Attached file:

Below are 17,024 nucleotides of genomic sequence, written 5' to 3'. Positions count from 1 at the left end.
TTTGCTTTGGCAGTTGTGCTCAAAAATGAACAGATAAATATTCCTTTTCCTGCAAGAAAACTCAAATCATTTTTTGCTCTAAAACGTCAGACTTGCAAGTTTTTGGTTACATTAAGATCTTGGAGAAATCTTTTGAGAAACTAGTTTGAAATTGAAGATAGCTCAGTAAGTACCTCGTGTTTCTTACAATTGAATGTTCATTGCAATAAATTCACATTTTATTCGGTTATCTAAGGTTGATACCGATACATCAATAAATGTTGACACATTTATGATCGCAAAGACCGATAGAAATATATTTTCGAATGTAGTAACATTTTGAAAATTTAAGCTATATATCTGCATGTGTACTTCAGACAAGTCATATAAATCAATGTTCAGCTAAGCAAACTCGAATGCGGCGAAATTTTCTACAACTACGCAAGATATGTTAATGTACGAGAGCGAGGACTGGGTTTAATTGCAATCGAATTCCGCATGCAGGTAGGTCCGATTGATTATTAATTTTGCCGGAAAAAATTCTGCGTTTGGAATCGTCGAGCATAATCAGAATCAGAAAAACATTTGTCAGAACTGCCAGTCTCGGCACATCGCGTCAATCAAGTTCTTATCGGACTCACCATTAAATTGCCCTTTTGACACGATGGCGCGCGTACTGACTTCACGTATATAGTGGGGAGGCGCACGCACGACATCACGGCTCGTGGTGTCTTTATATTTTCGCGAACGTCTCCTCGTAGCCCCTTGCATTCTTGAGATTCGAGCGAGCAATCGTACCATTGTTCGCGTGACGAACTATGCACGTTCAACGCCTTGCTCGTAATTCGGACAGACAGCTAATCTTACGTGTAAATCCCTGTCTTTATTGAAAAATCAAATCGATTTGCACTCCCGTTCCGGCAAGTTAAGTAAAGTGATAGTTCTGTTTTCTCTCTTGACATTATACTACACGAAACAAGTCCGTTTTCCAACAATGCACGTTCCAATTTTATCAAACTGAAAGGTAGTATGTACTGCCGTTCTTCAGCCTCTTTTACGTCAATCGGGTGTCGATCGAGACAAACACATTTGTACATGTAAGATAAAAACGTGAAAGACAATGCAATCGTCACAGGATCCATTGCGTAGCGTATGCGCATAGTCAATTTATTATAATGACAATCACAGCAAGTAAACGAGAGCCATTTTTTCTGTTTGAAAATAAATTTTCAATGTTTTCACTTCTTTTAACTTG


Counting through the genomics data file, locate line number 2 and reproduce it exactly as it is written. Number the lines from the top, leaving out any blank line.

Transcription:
TTTGCTTTGGCAGTTGTGCTCAAAAATGAACAGATAAATATTCCTTTTCCTGCAAGAAAACTCAAATCATTTTTTGCTCTAAAACGTCAGACTTGCAAGTTTTTGGTTACATTAAGATCTTGGAGAAATCTTTTGAGAAACTAGTTTGAAATTGAAGATAGCTCAGTAAGTACCTCGTGTTTCTTACAATTGAATGTTCATTGCAATAAATTCACATTTTATTCGGTTATCTAAGGTTGATACCGATACATCAATAAATGTTGACACATTTATGATCGCAAAGACCGATAGAAATATATTTTCGAATGTAGTAACATTTTGAAAATTTAAGCTATATATCTGCATGTGTACTTCAGACAAGTCATATAAATCAATGTTCAGCTAAGCAAACTCGAATGCGGCGAAATTTTCTACAACTACGCAAGATATGTTAATGTACGAGAGCGAGGACTGGGTTTAATTGCAATCGAATTCCGCATGCAGGTAGGTCCGATTGATTATTAATTTTGCCGGAAAAAATTCTGCGTTTGGAATCGTCGAGCATAATCAGAATCAGAAAAACATTTGTCAGAACTGCCAGTCTCGGCACATCGCGTCAATCAAGTTCTTATCGGACTCACCATTAAATTGCCCTTTTGACACGATGGCGCGCGTACTGACTTCACGTATATAGTGGGGAGGCGCACGCACGACATCACGGCTCGTGGTGTCTTTATATTTTCGCGAACGTCTCCTCGTAGCCCCTTGCATTCTTGAGATTCGAGCGAGCAATCGTACCATTGTTCGCGTGACGAACTATGCACGTTCAACGCCTTGCTCGTAATTCGGACAGACAGCTAATCTTACGTGTAAATCCCTGTCTTTATTGAAAAATCAAATCGATTTGCACTCCCGTTCCGGCAAGTTAAGTAAAGTGATAGTTCTGTTTTCTCTCTTGACATTATACTACACGAAACAAGTCCGTTTTCCAACAATGCACGTTCCAATTTTATCAAACTGAAAGGTAGTATGTACTGCCGTTCTTCAGCCTCTTTTACGTCAATCGGGTGTCGATCGAGACAAACACATTTGTACATGTAAGATAAAAACGTGAAAGACAATGCAATCGTCACAGGATCCATTGCGTAGCGTATGCGCATAGTCAATTTATTATAATGACAATCACAGCAAGTAAACGAGAGCCATTTTTTCTGTTTGAAAATAAATTTTCAATGTTTTCACTTCTTTTAACTTG